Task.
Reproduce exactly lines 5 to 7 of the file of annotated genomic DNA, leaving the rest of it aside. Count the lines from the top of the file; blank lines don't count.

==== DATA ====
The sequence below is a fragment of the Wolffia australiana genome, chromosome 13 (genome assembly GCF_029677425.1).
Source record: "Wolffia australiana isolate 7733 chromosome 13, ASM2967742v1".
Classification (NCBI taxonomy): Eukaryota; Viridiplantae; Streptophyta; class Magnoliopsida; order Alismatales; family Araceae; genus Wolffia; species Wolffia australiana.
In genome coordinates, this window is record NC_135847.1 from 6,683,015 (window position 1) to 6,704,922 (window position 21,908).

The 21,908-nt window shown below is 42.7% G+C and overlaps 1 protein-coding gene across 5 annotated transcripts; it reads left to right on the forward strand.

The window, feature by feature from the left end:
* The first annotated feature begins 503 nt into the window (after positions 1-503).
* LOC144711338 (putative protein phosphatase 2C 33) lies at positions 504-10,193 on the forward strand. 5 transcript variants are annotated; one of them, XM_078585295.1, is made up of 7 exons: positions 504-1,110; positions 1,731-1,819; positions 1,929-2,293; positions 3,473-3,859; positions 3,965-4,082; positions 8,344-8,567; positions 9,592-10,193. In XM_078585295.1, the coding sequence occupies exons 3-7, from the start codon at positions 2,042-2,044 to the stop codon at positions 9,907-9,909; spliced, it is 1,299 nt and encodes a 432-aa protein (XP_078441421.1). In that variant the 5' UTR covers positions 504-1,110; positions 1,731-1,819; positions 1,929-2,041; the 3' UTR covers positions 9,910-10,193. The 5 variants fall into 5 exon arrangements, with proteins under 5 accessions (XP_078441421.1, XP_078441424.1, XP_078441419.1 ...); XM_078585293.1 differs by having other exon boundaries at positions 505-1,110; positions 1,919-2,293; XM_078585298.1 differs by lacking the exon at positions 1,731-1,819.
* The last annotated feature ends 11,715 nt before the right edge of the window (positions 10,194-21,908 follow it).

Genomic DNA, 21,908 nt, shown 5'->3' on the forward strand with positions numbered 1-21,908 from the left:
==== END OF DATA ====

The 21,908-nt window shown below is 42.7% G+C and overlaps 1 protein-coding gene across 5 annotated transcripts; it reads left to right on the forward strand.

The window, feature by feature from the left end:
* The first annotated feature begins 503 nt into the window (after positions 1-503).